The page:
In one example embodiment, multiplexers for free allocation of interface modules and FIFOs may also be present between the FIFOs (including those that are separate) and the interface modules. In one configuration, the connection of FIFOs to external modules or internal parts of the processor field performed by a multiplexer may be specified based on the processor field, e.g., by the PAE sending and/or receiving data, but it may also be determined, if desired, by a unit at a higher level of the hierarchy, such as a host processor in the case of division of data processing into a highly parallel part of the task and a poorly parallelizable part of the task and/or the multiplexer circuit may be determined by external specifications, which may be appropriate if, for example, it is indicated with the data which type of data is involved and how it is to be processed.

With regard to the external connection, units for protocol conversion between the internal and external bus protocols (e.g., RAMBUS, AMBA, PCI, etc.) are also provided. A plurality of different protocol converters may also be used within one embodiment. The protocol converters may be designed separately or integrated into the FIFOs or interface modules.

In one possible embodiment, multiplexers for free assignment of interface modules/FIFOs and protocol converters may be provided between the (separate) protocol converters and the interface modules/FIFOs. Downstream from the protocol converters there may be another multiplexer stage, so that a plurality of AMBA bus interfaces may be connected to the same AMBA bus, for example. This multiplexer stage may also be formed, for example, by the property of an external bus of being able to address a plurality of units.

In one example embodiment, the circuit operates in master and slave operating modes. In the master mode, addresses and bus accesses are generated by the circuit and/or the assigned PA; in slave mode, external units access the circuit, i.e., the PA.

In other embodiments, additional buffer memories or data collectors may be provided within the circuit, depending on the application, for exchanging data between interface modules. These buffer memories preferably operate in a random access mode and/or an MMU paging mode and/or a stack mode and may have their own address generators. The buffer memories are preferably designed as multi-port memories to permit simultaneous access of a plurality of interface modules. It is possible to access the buffer memories from a higher-level data processing unit, in particular from processors such as DSPs, CPUs, microcontrollers, etc., assigned to the reconfigurable module (VPU).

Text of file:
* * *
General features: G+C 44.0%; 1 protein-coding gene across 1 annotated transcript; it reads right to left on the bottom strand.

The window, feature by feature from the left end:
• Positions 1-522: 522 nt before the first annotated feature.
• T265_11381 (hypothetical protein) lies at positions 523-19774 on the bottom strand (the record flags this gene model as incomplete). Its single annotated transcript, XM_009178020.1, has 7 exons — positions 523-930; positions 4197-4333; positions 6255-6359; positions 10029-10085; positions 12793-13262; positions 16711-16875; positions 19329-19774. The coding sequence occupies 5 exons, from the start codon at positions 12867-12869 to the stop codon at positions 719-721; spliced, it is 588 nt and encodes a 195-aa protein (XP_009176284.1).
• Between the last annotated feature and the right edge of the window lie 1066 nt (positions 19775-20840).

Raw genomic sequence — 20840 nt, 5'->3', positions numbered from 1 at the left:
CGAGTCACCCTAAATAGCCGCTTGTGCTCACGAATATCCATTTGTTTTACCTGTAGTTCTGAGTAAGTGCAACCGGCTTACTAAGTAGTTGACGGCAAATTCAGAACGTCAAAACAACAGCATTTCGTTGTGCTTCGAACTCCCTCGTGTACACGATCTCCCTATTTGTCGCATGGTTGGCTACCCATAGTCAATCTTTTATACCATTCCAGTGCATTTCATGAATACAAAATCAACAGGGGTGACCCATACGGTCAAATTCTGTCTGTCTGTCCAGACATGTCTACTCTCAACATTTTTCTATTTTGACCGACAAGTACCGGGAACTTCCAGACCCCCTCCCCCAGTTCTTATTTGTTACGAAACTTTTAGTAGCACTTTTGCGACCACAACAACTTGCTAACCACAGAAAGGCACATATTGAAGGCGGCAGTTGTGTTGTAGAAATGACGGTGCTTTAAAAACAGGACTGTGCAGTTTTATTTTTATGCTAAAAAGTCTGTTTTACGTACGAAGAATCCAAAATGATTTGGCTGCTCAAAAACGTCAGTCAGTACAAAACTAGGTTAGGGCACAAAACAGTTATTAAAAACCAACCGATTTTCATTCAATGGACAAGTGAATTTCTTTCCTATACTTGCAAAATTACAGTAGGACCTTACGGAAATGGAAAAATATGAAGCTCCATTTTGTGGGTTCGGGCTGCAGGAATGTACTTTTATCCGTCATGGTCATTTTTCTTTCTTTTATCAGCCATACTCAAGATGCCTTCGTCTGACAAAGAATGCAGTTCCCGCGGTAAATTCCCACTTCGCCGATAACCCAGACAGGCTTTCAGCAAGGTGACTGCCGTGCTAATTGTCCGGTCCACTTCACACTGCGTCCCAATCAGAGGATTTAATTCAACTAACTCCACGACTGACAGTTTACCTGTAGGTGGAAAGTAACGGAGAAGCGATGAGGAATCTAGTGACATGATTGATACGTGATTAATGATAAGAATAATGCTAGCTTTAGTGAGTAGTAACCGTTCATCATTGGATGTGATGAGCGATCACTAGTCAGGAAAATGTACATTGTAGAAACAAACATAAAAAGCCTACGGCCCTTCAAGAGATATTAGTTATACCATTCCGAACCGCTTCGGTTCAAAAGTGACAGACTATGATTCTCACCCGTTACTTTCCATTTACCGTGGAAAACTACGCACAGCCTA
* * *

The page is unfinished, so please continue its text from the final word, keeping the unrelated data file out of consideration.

Now the decoupling of external data streams in particular will be described. According to one aspect of the present invention, the external data streams are decoupled by FIFOs (input/output FIFO, combined as IO-FIFO) which are used between protocol converters and interface modules.

The data processing method functions as follows: Through one or more input FIFOs, incoming data is decoupled from data processing in the array (PA). Data processing may be performed in the following steps:

    • 1. The input FIFO(s) is (are) read out, processed by the array (PA) and/or written into one or more (other) memories (RAM bank1) assigned locally to the array and/or preferably connected laterally to the array. The lateral connection has the advantage that the chip architecture and/or its design is/are simplified.
    • 2. The array (PA) is reconfigured. The memories (e.g., RAM bank1) are read out, data is processed and written into one or more memories (e.g., RAM bank2 and/or RAM bank1) or, as an alternative, data may already be written to the output FIFOs according to step 4.
    • 3. The array (PA) is reconfigured again and data is again written into a memory.
    • 4. This is continued until the result is sent to one or more output FIFOs for output.
    • 5. Then new data is again read out from the input FIFO(s) and processed accordingly, i.e., data processing is continued in step 1.

With the preferred design of the input/output FIFOs (IO-FIFOs) as multi-ported FIFOs, data processing may be performed by protocol converters simultaneously with writing into and/or reading out from the particular FIFOs. The method described above yields a time decoupling which permits “quasi-steady-state” processing of constant data streams in such a way that there is only a latency but no interruption in the data stream when the first data packets have passed through. In an expanded embodiment, the IO-FIFOs may be designed so that the number of IO-FIFOs and their depth may be selected according to the application. In other words, IO-FIFOs may be distributed or combined (e.g., via a transmission gate, multiplexer/demultiplexer, etc.) so that there are more IO-FIFOs or they are deeper. For example, 8 FIFOs of 1,024 words each may be implemented and configured so that 8 FIFOs of 1,024 words or 2 FIFOs of 4,096 words are configured or, for example, 1 FIFO may be configured with 4,096 words and 4 with 1,024 words.

Modifications of the data processing method described here are possible, depending on the design of the system and the requirements of the algorithms.

In an expanded embodiment, the FIFOs function in such a way that in the case of output FIFOs the addresses belonging to the data inputs are also stored in the FIFOs and/or input FIFOs are designed so that there is one FIFO for the reading addresses to be sent out/already sent out and one FIFO for the incoming data words assigned to the addresses.

Below is a discussion of how a FIFO-RAM bank coupling, which is possible according to the present invention, may be implemented in a particularly preferred variant of the present invention.